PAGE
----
As the Labor Day holiday approaches, ask yourself how often you see unions represented on corporate-owned television. On the highest-profile public affairs shows, the answer is basically never.
According to a search of the Sunday morning talkshows for this year (January-August), not a single representative of a labor union appeared on any of the four network programs (NBC's Meet the Press, ABC's This Week, Fox News Sunday and CBS's Face the Nation).
Ironically, the one union leader discussed substantively on any of the programs was Ronald Reagan, the famously anti-union former president. He came up as an answer in an ABC "Powerhouse Puzzlers" quiz (3/2/14) as the only president to have headed a labor union, the Screen Actors Guild.
And it's not that the shows couldn't have used a voice for working people. While normally preoccupied with Beltway politics, these shows touched on issues like poverty, jobs and workers' rights. There were even discussions of efforts to organize college athletes (Meet the Press, 3/23/14; Face the Nation, 3/30/14).
But representatives of organized labor were not part of these conversations. The closest labor came to the Sunday chat show circuit was when Meet the Press (6/29/14) aired an excerpt of a Clinton Foundation event that included two quotes from Sara Horowitz of the Freelancers Union, which is not a certified union but a nonprofit organization that brokers health insurance for independent workers.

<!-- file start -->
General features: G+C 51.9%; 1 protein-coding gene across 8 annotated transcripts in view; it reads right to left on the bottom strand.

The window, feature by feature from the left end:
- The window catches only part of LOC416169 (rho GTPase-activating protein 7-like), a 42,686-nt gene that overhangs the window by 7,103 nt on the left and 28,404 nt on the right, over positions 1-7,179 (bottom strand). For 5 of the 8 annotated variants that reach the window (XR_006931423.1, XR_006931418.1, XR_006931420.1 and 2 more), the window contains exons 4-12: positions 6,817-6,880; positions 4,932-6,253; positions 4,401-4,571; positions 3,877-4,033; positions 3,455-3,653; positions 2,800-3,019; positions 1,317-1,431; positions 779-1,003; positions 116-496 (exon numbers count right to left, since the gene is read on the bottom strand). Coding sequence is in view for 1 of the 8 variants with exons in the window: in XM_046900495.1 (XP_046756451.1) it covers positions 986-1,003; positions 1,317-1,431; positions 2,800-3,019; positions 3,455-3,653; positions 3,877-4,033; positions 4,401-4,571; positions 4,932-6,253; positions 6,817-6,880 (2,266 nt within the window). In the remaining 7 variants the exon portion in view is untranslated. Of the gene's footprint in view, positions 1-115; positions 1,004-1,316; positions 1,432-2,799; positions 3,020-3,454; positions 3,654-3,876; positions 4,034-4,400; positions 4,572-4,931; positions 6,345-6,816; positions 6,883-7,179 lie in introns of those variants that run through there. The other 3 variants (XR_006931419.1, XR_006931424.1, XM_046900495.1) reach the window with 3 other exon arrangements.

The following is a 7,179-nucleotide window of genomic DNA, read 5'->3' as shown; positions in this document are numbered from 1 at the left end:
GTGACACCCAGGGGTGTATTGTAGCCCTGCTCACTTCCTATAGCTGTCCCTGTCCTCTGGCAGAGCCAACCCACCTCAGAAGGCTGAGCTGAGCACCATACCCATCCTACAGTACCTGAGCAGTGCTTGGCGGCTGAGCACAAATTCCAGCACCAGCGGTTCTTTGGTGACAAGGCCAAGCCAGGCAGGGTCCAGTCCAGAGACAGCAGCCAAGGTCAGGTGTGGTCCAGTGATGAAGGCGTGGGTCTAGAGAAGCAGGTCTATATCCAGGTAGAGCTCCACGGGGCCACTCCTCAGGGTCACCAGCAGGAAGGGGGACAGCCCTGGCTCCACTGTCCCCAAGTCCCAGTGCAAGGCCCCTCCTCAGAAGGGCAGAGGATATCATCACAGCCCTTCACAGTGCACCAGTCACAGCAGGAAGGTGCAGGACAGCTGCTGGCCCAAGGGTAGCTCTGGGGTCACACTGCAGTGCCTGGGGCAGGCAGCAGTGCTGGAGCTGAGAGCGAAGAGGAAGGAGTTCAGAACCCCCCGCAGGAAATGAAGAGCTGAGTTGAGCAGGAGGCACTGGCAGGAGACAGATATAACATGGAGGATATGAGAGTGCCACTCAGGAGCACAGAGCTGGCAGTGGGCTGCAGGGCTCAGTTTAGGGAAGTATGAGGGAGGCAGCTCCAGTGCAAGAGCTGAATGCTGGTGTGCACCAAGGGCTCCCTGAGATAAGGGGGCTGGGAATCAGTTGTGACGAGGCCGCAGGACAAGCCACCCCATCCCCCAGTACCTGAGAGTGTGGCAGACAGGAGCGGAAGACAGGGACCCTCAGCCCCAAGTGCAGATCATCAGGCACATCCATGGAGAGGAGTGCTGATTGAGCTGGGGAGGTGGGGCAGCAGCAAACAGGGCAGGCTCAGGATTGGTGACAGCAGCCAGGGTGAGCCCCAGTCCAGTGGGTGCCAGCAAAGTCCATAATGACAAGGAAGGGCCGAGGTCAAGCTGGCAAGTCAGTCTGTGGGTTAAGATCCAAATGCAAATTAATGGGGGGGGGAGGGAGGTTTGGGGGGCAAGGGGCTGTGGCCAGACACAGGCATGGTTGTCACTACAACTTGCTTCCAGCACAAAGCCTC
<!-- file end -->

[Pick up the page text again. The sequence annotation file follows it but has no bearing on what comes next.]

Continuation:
The Sunday shows did, however, find time to hear the views of corporate America. Guests that were identified as current or former corporate CEOs made 12 appearances, including former AOL head Steve Case (Meet the Press, 4/6/14), Apple CEO Tim Cook (This Week, 3/30/14) and Starbucks CEO Howard Schultz (Fox News Sunday, 6/22/14). Former Hewlett Packard CEO and Republican political candidate Carly Fiorina made four appearances.
Introducing a segment with FedEx chair Frederick W. Smith and former UBS Investment Bank chief Robert Wolf, Fox News Sunday host Chris Wallace (5/4/14) announced:
We got a lot of numbers about the economy this week, but not a clear picture of where we stand. To help sort it out, we brought in two of America's leading business executives.
None of the Sunday show hosts were ever similarly moved to bring in any of America's leading labor representatives to give us a clearer picture of where we stand.